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Mail-Order Brides of the West: Trudy (A Montana Sky Series Novel), page 1


Mail-Order Brides of the West: Trudy (A Montana Sky Series Novel)

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Mail-Order Brides of the West: Trudy (A Montana Sky Series Novel)




  Debra Holland

  Copyright © 2013 by Debra Holland

  ISBN: 978-1-939-813-02-2

  Kindle Edition

  All rights reserved by the author. The reproduction or other use of any part of this publication without the prior written consent of the rights holder is an infringement of the law.


  I have many people to be thankful to for their help in writing Trudy’s story.

  To Caroline Fyffe for going with my idea

  to have a joint mail-order bride series

  To my editors:

  Louella Nelson

  Linda Carroll-Bradd

  Adela Brito

  To my formatters:

  Amy Atwell

  Rob Preece

  To my beta readers:

  Hannelore Holland

  Hedy Codner

  Larry Codner

  To my cousin and personal assistant:

  Mindy Codner Freed

  To Ewout VanderWende,

  Volunteer blacksmith at The Museum of the Rockies

  To all my readers:

  Thanks for loving my stories!





  St. Louis

  At last, I’m free! Trudy Bauer stood in the parlor of her father’s home, watching her younger sister Anna and her groom Martin Ramsey accept the congratulations of their family and friends. Anna glowed with joy, and her lanky young husband, who’d just graduated from divinity school, gazed at her with pride. Anna had chosen not to wear white, opting for a more practical wedding gown in slate blue that matched her eyes, with only a hint of a bustle. Her future as a minister’s wife meant she was destined to wear subdued dresses for the rest of her life.

  The first white roses of spring decorated the mantle of the fireplace and matched the bouquet held by the bride and the single blossom pinned to the groom’s lapel. The veil tucked back over Anna’s face dimmed her dark red hair and almost matched her porcelain complexion.

  Trudy didn’t envy her sister’s married state, but she did feel some twinges about the couple’s plans to travel to Africa as missionaries. A sigh escaped. In her favorite novel, Jane Eyre, St. John had died as a missionary in Africa. Even though she knew the man was a fictional character, his death stood as an illustration of all the dangers Martin and Anna would be undertaking.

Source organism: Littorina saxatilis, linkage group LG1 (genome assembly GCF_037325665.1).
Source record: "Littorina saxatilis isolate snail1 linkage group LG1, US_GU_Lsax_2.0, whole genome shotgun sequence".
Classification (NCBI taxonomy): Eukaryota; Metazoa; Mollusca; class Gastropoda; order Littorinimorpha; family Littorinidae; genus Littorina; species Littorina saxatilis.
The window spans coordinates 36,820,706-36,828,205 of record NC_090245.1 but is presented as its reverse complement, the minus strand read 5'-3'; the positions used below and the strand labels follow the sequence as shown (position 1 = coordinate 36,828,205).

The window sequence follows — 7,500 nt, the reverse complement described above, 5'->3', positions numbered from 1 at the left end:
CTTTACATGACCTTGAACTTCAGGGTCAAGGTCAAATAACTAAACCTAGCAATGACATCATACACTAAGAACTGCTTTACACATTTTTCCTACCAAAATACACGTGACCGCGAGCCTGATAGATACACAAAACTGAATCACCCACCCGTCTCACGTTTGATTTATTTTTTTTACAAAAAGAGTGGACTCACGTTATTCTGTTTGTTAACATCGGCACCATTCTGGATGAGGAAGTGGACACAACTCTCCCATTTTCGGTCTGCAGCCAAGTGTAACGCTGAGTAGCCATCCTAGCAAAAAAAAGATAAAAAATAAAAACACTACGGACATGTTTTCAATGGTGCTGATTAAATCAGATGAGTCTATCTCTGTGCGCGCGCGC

She glanced out the window at the street of Queen Anne houses, planning how soon she could escape St. Louis and embark on her own adventure. She was so tired of residing in the city and longed to live in nature—to see glorious vistas every day.

  At the end of the week, Trudy promised herself, thinking of the advertisement she’d locked away in her desk drawer. As soon as the rest of the family returns home.

  Her father’s booming voice brought her back to the present. Tall and auburn-haired, white streaking his beard, Carl Bauer stood with Mrs. Minerva Breckenridge, the woman he’d been courting for the last four years, and gave his son-in-law, Martin, a friendly buffet on the shoulder. “You take care of my little girl, hear!”

  Martin nodded rapidly several times. His Adam’s apple bobbed up and down. “Yes, sir. You have my promise.”

  “I know you will, son. Wouldn’t have let you take her off my hands, otherwise.” He leaned over to place a kiss on Anna’s cheek. “Be happy, daughter.”

  “I will, Papa.” Anna’s eyes grew misty.

  Seeing her sister’s emotion made tears well up in Trudy’s eyes, and she placed a hand on her chest to cover a sudden burst of pain. With Anna headed to Africa, and her own plans to journey out west, the two sisters probably would never see each other again. Even letters would be rare.

  Their middle sister, Lora, and her wealthy banker husband stepped forward for their own congratulations. Lora and Emmett had traveled from New York for a short visit to attend this wedding, the first time in three years the family had gathered together. With a sense of shock, Trudy realized her father and sisters wouldn’t be present at her wedding. As a mail-order bride, she’d be married among strangers—live among strangers. Her lungs constricted at the thought.

  Can I do it? But Trudy didn’t see any other way to travel west, see the grandeur she’d only read about, have the new experiences and adventures she’d dreamed of for so long.